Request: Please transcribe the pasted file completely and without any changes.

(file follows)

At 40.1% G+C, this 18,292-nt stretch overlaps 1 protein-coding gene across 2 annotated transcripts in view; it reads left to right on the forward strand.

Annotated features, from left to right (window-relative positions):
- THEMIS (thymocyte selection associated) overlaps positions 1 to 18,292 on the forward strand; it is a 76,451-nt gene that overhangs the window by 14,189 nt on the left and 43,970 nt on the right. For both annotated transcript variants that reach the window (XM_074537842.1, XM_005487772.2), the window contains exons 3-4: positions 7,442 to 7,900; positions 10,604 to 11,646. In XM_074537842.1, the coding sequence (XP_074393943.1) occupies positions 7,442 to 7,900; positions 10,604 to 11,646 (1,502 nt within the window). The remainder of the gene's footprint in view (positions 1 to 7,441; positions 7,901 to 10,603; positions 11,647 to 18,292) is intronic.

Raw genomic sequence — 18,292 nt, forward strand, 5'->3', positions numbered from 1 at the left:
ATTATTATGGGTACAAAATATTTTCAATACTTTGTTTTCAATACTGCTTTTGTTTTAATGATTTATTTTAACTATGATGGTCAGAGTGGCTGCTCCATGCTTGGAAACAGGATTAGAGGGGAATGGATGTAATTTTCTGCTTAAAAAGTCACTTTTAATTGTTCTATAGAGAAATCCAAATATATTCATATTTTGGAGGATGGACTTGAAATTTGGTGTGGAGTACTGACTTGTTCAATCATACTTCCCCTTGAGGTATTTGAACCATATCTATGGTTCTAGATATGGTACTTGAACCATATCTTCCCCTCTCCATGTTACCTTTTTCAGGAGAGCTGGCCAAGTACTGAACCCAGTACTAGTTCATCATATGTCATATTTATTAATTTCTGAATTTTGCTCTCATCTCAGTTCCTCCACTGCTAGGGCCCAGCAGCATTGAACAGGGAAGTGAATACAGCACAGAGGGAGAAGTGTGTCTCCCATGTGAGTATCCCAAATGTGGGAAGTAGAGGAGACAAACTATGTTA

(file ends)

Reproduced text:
At 40.1% G+C, this 18,292-nt stretch overlaps 1 protein-coding gene across 2 annotated transcripts in view; it reads left to right on the forward strand.

Annotated features, from left to right (window-relative positions):
- THEMIS (thymocyte selection associated) overlaps positions 1 to 18,292 on the forward strand; it is a 76,451-nt gene that overhangs the window by 14,189 nt on the left and 43,970 nt on the right. For both annotated transcript variants that reach the window (XM_074537842.1, XM_005487772.2), the window contains exons 3-4: positions 7,442 to 7,900; positions 10,604 to 11,646. In XM_074537842.1, the coding sequence (XP_074393943.1) occupies positions 7,442 to 7,900; positions 10,604 to 11,646 (1,502 nt within the window). The remainder of the gene's footprint in view (positions 1 to 7,441; positions 7,901 to 10,603; positions 11,647 to 18,292) is intronic.

Raw genomic sequence — 18,292 nt, forward strand, 5'->3', positions numbered from 1 at the left:
ATTATTATGGGTACAAAATATTTTCAATACTTTGTTTTCAATACTGCTTTTGTTTTAATGATTTATTTTAACTATGATGGTCAGAGTGGCTGCTCCATGCTTGGAAACAGGATTAGAGGGGAATGGATGTAATTTTCTGCTTAAAAAGTCACTTTTAATTGTTCTATAGAGAAATCCAAATATATTCATATTTTGGAGGATGGACTTGAAATTTGGTGTGGAGTACTGACTTGTTCAATCATACTTCCCCTTGAGGTATTTGAACCATATCTATGGTTCTAGATATGGTACTTGAACCATATCTTCCCCTCTCCATGTTACCTTTTTCAGGAGAGCTGGCCAAGTACTGAACCCAGTACTAGTTCATCATATGTCATATTTATTAATTTCTGAATTTTGCTCTCATCTCAGTTCCTCCACTGCTAGGGCCCAGCAGCATTGAACAGGGAAGTGAATACAGCACAGAGGGAGAAGTGTGTCTCCCATGTGAGTATCCCAAATGTGGGAAGTAGAGGAGACAAACTATGTTA